Pneumolysin as a vaccine and drug target in the prevention and treatment of invasive pneumococcal disease
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Streptococcus pneumoniae (the pneumococcus) remains one of the major human pathogens and one of the most common causes of community-acquired pneumonia, otitis media, sinusitis, and meningitis. Aside from the threats posed by emerging antibiotic resistance and infection with the human immunodeficiency virus, the mortality rate among those patients with severe pneumococcal disease who receive seemingly appropriate antimicrobial chemotherapy remains unacceptably high. Because of its involvement in the pathogenesis of invasive disease, pneumolysin, one of the best-characterized virulence factors of the pneumococcus, represents not only a potential vaccine target, but also a target for adjunctive therapy to antibiotics in patients with acute pneumococcal disease. In this paper we review the cytolytic and pro-inflammatory properties of pneumolysin and their involvement in sub-version of host defenses and extra-pulmonary dissemination of the pneumococcus, as well as strategies, both immunological and pharmacological, which may counter these harmful activities of the toxin.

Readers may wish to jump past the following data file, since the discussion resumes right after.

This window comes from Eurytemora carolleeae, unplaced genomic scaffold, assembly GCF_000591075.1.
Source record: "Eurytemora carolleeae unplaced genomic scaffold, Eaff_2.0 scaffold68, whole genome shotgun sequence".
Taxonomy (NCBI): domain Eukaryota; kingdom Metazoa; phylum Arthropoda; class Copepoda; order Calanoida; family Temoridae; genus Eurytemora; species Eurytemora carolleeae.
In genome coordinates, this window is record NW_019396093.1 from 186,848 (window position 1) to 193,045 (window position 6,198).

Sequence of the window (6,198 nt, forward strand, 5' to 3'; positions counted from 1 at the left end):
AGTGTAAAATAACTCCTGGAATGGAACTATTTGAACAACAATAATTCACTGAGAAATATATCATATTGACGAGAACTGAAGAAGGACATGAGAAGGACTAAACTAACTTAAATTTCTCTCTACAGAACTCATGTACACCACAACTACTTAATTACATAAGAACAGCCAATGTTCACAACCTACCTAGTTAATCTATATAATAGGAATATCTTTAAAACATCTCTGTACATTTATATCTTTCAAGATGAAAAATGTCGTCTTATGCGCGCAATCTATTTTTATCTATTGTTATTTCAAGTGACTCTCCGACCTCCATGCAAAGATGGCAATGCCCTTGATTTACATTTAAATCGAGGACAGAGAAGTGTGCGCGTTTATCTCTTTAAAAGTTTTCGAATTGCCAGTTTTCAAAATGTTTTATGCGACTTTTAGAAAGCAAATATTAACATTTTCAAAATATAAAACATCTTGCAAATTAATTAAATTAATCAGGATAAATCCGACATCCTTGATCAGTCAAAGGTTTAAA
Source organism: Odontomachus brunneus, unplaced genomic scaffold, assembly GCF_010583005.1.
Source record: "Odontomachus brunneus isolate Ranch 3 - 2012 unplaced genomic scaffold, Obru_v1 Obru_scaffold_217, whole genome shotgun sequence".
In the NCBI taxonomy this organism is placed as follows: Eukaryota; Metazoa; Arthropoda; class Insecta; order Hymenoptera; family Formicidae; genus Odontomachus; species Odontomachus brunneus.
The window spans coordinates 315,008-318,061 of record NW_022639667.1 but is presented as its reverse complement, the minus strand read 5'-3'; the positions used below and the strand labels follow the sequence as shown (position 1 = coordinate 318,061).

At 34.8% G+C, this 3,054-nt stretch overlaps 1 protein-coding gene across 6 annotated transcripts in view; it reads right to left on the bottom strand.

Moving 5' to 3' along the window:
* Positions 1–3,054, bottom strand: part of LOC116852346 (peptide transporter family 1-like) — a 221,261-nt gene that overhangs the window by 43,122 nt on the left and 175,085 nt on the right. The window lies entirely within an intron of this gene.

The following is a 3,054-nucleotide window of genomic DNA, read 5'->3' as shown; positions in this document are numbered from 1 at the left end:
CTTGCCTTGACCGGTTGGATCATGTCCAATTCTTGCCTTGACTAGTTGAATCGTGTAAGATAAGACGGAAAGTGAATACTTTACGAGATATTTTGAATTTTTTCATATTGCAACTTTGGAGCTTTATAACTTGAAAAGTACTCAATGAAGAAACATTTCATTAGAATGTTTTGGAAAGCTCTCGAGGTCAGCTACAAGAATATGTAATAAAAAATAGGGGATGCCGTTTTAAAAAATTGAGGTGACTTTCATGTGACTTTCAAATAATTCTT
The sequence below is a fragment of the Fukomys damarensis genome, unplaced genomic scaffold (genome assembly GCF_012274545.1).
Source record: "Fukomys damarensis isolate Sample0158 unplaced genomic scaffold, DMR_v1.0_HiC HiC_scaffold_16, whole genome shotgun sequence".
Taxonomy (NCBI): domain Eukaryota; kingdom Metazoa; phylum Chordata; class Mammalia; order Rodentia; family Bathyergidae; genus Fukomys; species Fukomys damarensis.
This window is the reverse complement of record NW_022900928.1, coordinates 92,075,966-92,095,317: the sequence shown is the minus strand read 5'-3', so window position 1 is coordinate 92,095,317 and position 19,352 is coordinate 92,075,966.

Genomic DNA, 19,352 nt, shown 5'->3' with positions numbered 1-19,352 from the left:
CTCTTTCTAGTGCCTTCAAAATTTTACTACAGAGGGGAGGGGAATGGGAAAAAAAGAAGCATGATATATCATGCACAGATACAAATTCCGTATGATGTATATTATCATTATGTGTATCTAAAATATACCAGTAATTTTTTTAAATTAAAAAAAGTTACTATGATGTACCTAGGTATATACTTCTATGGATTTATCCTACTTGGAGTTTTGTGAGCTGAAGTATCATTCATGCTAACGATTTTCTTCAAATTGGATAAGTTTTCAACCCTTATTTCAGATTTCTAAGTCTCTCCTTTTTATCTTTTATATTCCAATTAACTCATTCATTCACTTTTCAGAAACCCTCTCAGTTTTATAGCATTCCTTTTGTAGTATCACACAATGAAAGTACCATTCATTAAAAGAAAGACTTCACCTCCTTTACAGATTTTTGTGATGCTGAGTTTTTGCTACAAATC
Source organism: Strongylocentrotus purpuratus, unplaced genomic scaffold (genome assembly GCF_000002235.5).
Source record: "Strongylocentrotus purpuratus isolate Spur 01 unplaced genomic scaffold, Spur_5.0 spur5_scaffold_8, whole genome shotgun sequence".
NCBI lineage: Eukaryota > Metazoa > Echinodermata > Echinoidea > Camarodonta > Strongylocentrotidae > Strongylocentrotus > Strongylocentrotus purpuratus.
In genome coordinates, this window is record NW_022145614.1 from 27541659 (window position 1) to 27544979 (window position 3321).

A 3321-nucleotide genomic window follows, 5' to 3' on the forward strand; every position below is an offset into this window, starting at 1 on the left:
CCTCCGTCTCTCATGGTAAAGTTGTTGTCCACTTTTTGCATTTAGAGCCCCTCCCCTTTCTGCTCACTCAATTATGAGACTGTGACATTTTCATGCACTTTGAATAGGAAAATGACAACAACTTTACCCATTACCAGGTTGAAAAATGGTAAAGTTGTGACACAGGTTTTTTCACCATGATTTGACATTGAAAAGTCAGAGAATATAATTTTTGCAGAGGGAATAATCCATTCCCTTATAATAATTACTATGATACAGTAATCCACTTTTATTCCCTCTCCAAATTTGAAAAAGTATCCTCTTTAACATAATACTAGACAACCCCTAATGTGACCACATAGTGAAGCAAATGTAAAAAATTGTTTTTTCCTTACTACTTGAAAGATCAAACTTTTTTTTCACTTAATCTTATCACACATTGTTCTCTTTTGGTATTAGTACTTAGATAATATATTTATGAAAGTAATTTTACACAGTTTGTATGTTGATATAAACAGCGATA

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Riana Cockeran, Medical Research Council Unit for Inflammation and Immunity, Department of Immunology, Faculty of Health Sciences, University of Pretoria and Tshwane Academic Division of the National Health Laboratory Service, Pretoria, South Africa